“I’d say the setup looks pretty favorable,” Lee said.
Even a modestly hotter-than-expected number likely wouldn’t be enough to derail the market’s November rebound.
“I think the reaction function is changing for the stock market,” Lee said.
“Because the Federal Reserve and public market kind of viewed the September CPI as a pretty decent number, and Powell even referred to it as such. Earlier in 2023, I think people would have viewed it as a miss.”
U.S. inflation has eased substantially since peaking above 9% on a year-over-year basis last summer, the highest rate in four decades. The data released last month showed consumer prices climbed 0.4% in September, softer than the 0.6% from the prior month, but still slightly above expectations.
However, the more closely watched “core” reading reflected only a 0.3% increase, which was in-line with expectations.
How long will the ‘last mile’ take?
There is a perception on Wall Street and within the Federal Reserve that driving inflation down from 3% to the Fed’s 2% target could pose more difficulty for the Fed. After all, most of the easing from last summer’s highs was driven by falling commodity prices and supply-chain normalization as the economic impact of the COVID-19 pandemic faded.
Powell has repeatedly warned of a “bumpy ride,” and he reiterated on Thursday that the battle against inflation is far from over.
See: Powell says Fed is wary of ‘head fakes’ from inflation
Inflation data released this month, and in the months to come, could help to define investors’ expectations for how long this “last mile” might take, helping these reports regain their significance for markets.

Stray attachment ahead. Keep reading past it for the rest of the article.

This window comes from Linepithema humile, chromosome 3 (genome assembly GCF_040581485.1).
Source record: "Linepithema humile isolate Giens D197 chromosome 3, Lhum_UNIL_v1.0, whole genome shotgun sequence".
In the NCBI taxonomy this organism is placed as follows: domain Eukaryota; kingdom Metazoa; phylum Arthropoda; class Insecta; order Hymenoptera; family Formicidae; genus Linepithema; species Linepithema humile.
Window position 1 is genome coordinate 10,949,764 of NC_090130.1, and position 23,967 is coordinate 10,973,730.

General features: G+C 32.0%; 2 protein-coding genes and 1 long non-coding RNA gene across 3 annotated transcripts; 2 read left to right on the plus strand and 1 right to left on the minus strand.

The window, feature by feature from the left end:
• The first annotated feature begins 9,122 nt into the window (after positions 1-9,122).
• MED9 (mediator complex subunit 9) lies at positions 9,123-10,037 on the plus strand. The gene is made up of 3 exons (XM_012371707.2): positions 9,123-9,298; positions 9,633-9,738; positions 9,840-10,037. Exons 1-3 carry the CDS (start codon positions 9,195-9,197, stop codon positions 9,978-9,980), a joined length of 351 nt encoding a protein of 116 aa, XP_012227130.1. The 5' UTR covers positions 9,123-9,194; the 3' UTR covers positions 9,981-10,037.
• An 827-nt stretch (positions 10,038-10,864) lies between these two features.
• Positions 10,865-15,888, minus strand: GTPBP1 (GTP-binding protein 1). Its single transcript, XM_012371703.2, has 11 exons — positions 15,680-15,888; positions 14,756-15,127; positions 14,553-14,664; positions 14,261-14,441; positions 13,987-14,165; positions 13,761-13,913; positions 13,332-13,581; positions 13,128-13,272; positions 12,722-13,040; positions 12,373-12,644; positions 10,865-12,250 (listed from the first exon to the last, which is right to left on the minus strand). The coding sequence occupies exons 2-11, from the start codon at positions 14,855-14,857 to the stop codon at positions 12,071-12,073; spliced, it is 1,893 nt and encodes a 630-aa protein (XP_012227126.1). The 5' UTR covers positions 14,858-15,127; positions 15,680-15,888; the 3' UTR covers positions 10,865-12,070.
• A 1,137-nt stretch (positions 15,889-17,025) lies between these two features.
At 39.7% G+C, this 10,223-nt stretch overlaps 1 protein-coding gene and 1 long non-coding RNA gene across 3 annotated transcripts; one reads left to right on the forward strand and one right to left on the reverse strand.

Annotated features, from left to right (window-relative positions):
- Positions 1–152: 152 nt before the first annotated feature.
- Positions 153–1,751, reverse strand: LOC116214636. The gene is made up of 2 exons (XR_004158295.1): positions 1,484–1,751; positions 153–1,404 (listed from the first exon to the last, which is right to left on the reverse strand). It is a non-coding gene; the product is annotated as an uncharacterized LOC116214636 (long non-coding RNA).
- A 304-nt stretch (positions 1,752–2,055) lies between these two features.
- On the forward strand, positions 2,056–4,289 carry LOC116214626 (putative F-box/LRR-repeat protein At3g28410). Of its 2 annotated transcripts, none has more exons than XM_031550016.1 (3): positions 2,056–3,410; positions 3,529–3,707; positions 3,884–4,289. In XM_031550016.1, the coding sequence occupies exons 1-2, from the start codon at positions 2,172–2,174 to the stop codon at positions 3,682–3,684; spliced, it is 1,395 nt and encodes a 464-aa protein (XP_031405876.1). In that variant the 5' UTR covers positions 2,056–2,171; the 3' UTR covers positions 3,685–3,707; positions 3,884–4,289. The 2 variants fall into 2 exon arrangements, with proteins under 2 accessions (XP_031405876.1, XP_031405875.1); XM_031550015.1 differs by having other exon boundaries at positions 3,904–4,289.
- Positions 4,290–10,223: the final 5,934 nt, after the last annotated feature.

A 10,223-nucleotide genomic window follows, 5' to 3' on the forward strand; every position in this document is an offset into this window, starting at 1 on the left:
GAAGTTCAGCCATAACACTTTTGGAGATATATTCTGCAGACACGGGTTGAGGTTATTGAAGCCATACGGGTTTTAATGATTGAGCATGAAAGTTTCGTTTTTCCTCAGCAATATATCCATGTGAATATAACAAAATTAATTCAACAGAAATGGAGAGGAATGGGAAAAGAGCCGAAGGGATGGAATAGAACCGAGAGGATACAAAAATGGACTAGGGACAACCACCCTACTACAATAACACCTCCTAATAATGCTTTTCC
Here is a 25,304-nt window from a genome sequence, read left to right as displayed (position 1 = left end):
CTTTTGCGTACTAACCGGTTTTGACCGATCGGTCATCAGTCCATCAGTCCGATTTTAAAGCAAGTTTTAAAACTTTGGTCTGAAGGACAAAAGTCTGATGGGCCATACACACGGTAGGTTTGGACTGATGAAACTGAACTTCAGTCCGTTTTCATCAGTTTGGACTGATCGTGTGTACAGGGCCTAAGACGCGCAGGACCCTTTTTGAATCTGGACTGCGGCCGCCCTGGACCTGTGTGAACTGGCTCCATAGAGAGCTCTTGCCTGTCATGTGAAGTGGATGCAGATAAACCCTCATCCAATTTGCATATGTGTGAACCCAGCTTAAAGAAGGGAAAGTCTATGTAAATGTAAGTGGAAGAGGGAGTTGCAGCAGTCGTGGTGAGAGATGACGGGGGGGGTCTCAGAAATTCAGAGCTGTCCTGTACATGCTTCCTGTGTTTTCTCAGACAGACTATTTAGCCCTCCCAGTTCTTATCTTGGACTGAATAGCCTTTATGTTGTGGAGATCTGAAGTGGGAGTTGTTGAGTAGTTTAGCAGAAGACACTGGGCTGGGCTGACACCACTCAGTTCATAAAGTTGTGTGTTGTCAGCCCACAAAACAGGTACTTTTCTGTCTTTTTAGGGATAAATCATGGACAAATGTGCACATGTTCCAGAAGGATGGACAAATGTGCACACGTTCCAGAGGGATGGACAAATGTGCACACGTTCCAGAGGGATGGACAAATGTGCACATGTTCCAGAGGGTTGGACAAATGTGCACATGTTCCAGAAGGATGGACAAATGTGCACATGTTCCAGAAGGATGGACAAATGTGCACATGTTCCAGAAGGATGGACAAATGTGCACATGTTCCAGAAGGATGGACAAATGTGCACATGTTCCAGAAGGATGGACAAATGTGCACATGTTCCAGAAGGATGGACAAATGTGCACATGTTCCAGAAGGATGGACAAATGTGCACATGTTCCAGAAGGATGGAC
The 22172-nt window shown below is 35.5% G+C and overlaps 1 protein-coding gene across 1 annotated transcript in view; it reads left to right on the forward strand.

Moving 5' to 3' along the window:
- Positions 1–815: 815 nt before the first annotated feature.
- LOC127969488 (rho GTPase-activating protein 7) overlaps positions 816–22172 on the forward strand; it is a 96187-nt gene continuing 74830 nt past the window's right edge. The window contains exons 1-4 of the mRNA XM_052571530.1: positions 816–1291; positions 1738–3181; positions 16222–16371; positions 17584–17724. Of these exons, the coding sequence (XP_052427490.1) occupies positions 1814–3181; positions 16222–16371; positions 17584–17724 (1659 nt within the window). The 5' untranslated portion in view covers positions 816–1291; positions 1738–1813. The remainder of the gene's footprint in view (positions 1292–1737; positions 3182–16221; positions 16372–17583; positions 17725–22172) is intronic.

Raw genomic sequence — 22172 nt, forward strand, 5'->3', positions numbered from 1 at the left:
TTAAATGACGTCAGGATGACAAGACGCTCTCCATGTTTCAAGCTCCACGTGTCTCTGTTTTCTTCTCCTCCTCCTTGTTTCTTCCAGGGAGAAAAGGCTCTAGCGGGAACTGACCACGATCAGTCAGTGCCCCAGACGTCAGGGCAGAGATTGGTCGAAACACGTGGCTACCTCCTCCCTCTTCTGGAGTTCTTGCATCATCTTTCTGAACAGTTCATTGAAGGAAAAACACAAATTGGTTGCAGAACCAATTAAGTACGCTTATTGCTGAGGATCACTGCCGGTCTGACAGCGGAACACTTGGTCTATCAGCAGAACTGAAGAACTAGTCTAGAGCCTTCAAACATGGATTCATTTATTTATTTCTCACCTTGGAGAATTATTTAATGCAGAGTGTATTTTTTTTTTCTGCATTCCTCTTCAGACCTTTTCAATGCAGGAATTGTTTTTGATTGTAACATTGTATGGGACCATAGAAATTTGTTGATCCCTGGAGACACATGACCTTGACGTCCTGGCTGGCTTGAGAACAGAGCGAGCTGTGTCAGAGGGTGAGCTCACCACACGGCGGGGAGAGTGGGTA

“I like a calm market, but I think CPI is coming more in focus these days now that we’re getting closer to that 2% target,” said Callie Cox, U.S. investment analyst at eToro, during a phone call with MarketWatch.
Since the start of 2023, the S&P 500 index hasn’t seen a single move of 1% or greater on a CPI release day, according to FactSet data. By comparison, the biggest daily swings seen in 2022 occurred on CPI days, with the large-cap index sometimes swinging 4% or more in a single session.
Economists polled by FactSet expect consumer prices rose 0.1% in October, following a 0.4% bump in September. They expect a 0.3% increase for core prices, which excludes volatile food and energy. Powell has said that he’s keeping a close eye on core inflation, as well as so-called “supercore” inflation, which measures the cost of services inflation excluding housing.
To be sure, the CPI report isn’t the only piece of potentially market-moving news due during the coming week. Investors will also receive a monthly update from the Treasury that includes data on foreign purchases and sales of Treasury bonds, as well as a flurry of other economic reports, including potentially market-moving readings on housing-market and manufacturing activity.
There is also the producer-price index, another closely watched barometer of inflation, which is due out Thursday.
U.S. stocks have risen sharply since the start of November, with the S&P 500
up more than 5.3%, according to FactSet data.